Nutritionist lists the four major mistakes impacting your energy levels – and how to transform your health
- A nutritionist and chef has revealed the major mistakes impacting energy levels
- Lee Holmes, said there are four main things you could be doing wrong
- These include sleeping badly, being stressed and a diet that is high in caffeine
- Lee suggests setting a consistent bed and wake time and getting outside
A nutritionist and chef has listed the four major mistakes impacting your energy levels, from poor sleep to elevated stress and an imbalanced gut – and revealed how you can transform your health today.
Lee Holmes, from Sydney, said if you regularly feel groggy, headache-y and tired, then you probably suffer from depleted energy.
And while you might think this is part and parcel of life, there are plenty of strategies that can help.
A nutritionist and chef has listed the four major mistakes impacting your energy levels, from poor sleep to elevated stress and an imbalanced gut (Lee Holmes pictured)
1. Bad sleep
The first reason why your energy levels might be bad is down to poor sleep.
‘Poor quality sleep, combined with a short amount of time spent asleep, is one of the biggest culprits behind low energy levels,’ Lee wrote on her website.
‘If you’re not sleeping deeply or for a long enough time, your circadian rhythm or sleep/wake cycle – which regulates feelings of sleepiness and wakefulness – will be disturbed, causing low energy levels.’
You should be aiming for between seven and eight hours of sleep per night, and this sleep should be consistent and unbroken.
If you’re struggling to get this, then the best things to do is set a consistent bed time and wake time, create a bedtime routine to prime your body and help you fall asleep and sleep in a completely dark environment.
You should also expose yourself to bright light, preferably the sun, as soon as you rise.
‘Poor sleep is linked to weight gain, hormonal dysregulation, cardiovascular disease, anxiety, and reduced overall well-being,’ Lee said.
It’s worth trying to get on top of this in any way you can.
When you’re chronically fatigued and low on energy, you can feel permanently stressed and exhausted, Lee (pictured) explained
2. Elevated stress
Stress is one of the biggest draws on your energy.
When you’re chronically fatigued and low on energy, you can feel permanently stressed and exhausted.
And according to Lee, as recently as 2018, an estimated 2.4million Australians felt this way.
Fix this by clocking off from work when you can from work, taking a few deep breaths, moving your body and eating nourishing foods.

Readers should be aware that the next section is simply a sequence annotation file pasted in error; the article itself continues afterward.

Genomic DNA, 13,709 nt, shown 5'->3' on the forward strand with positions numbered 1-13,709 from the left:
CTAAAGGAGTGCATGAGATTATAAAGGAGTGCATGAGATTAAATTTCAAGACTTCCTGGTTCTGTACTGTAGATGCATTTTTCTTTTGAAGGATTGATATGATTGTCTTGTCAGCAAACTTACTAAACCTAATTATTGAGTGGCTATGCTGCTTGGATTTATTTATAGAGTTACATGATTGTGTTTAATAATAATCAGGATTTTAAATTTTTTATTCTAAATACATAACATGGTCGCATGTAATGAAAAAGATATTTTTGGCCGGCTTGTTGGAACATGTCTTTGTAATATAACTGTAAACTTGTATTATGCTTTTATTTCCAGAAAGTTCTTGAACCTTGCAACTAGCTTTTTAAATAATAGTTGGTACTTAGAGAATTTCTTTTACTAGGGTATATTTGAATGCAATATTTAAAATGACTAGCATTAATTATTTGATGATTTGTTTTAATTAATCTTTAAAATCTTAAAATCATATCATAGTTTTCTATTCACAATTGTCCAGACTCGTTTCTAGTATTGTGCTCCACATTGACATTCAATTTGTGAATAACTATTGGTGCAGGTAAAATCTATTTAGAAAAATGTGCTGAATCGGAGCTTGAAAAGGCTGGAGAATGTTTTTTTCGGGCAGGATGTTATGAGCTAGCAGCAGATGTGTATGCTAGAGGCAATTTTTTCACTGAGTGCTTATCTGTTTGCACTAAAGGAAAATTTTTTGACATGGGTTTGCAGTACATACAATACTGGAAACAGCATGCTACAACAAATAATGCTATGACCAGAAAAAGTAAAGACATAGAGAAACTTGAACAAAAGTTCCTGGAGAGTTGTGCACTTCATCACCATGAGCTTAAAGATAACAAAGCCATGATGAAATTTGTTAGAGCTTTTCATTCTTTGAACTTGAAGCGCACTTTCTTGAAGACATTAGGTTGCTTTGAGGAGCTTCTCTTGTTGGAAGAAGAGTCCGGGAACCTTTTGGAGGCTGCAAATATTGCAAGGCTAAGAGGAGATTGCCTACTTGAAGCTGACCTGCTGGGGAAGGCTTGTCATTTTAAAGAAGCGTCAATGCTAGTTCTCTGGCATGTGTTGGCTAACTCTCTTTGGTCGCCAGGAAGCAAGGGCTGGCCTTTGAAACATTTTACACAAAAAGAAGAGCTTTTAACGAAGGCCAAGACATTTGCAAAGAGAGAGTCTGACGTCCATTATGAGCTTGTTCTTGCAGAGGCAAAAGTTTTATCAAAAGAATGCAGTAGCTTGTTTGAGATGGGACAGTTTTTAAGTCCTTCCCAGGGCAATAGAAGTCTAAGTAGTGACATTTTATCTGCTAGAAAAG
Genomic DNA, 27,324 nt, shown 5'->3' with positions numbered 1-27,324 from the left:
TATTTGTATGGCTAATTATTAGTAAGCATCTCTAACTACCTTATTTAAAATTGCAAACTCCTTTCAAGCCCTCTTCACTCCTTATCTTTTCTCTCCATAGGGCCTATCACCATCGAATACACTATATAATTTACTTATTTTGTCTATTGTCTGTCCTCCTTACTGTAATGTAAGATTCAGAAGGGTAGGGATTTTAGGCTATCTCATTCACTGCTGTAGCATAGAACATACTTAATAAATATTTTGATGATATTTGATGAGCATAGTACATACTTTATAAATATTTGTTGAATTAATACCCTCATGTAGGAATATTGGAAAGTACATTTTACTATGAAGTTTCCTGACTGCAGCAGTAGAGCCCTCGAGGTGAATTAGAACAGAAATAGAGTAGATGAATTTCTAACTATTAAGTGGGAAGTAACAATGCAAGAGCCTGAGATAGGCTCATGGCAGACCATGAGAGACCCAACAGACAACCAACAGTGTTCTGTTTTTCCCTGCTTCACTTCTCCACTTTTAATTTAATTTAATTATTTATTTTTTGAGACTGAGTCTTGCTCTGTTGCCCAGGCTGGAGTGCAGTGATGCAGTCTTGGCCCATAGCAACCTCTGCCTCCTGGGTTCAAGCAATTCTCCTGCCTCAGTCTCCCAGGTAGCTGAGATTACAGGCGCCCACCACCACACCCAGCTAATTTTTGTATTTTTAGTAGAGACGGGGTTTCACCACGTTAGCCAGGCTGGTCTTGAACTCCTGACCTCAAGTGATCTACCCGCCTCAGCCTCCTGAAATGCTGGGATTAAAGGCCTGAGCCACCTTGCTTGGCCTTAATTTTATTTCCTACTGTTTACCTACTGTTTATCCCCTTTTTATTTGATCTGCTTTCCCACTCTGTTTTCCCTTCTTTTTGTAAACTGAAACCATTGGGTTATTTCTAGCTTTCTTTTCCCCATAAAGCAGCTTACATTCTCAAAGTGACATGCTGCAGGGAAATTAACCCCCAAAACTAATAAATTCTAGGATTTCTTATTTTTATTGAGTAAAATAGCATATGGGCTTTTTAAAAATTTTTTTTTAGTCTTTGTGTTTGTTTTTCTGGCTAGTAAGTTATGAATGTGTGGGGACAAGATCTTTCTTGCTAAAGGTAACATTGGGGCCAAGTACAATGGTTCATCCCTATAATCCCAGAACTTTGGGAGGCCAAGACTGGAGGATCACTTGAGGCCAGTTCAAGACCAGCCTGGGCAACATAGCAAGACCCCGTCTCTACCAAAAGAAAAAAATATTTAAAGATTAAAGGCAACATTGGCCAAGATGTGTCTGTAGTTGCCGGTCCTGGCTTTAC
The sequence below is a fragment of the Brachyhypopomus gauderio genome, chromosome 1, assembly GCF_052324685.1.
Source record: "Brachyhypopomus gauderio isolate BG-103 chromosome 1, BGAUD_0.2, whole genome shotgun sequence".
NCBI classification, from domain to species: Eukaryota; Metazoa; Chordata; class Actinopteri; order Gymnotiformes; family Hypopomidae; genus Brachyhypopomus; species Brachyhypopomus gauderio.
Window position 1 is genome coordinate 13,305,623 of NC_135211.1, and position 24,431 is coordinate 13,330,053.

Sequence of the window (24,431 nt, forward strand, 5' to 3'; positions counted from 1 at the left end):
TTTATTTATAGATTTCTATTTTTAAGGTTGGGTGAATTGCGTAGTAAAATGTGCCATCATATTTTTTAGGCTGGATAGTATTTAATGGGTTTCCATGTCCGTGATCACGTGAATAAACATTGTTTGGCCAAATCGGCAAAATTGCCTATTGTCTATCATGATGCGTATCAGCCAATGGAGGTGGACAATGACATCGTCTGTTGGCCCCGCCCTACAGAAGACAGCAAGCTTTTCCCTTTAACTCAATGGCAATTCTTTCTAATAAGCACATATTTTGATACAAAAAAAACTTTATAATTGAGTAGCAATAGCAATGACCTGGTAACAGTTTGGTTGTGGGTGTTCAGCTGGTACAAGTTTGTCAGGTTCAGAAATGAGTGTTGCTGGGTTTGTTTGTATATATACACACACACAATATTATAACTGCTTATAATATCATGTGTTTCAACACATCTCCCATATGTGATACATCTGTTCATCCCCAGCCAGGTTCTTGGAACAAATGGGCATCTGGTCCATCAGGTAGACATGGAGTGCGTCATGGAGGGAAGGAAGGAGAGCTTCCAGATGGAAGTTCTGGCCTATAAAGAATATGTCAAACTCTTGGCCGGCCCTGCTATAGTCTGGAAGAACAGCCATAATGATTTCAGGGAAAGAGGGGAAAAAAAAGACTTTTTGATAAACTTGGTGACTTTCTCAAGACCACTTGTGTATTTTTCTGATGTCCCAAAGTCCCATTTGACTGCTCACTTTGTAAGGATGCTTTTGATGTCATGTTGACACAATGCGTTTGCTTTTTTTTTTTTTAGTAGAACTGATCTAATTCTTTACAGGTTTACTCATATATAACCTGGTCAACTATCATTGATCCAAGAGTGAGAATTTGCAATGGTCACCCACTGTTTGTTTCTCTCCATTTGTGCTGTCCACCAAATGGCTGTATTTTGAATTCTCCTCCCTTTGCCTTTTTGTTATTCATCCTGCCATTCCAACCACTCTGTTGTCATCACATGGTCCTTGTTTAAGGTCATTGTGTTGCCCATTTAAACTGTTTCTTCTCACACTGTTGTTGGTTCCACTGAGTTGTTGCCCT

Lee loves calming foods like soups and stews, which can work wonders for your overall well-being.
She also recommends something called Fulvic Acid, which is used in the Indian system of Ayurveda.
It holds adaptogen qualities, which means it helps the body adapt to stress.
Lee drops something called Fulvic Humic Concentrate into her water every single day, which helps to boost mental health, enhances gut healing, and supports the integrity of the gut lining.
3. Imbalanced gut bacteria
‘The gut microbiota regulates several processes in the body, including the absorption and digestion of nutrients; this plays a significant role in sustaining energy levels,’ Lee explained.
So, if you’re always eating the wrong foods, then your energy levels will be depleted and you’re likely to feel worse.
Replace high-sugar and caffeinated foods with plenty of healthy protein, fats and salads.
‘This will help to keep you satiated and energy levels stable. Plus, vegetables deliver vital nutrients that support balanced blood sugar for regulated energy levels.’ Lee explained.
‘I know that when you’re tired, you’re likely to grab that cup of coffee and a sugary snack for some energy, and sure, that will give you a quick energy boost,’ Lee (pictured) said
4. Inflammatory diet and caffeine
Finally, if you’re eating an inflammatory diet that is full of caffeine and sugar, then it’s no wonder you always feel rubbish.
‘I know that when you’re tired, you’re likely to grab that cup of coffee and a sugary snack for some energy, and sure, that will give you a quick energy boost,’ Lee said.
‘However, the research shows that a few hours later, you’ll have less energy than before your treat.’
Instead, try and limit your coffee to one per day, ideally before midday, and if you’re consuming a higher in sugar food, add a quality source of protein to slow down a possible blood sugar spike.
You should also make sure you’re drinking around two litres of water per day in order to stay well-hydrated.
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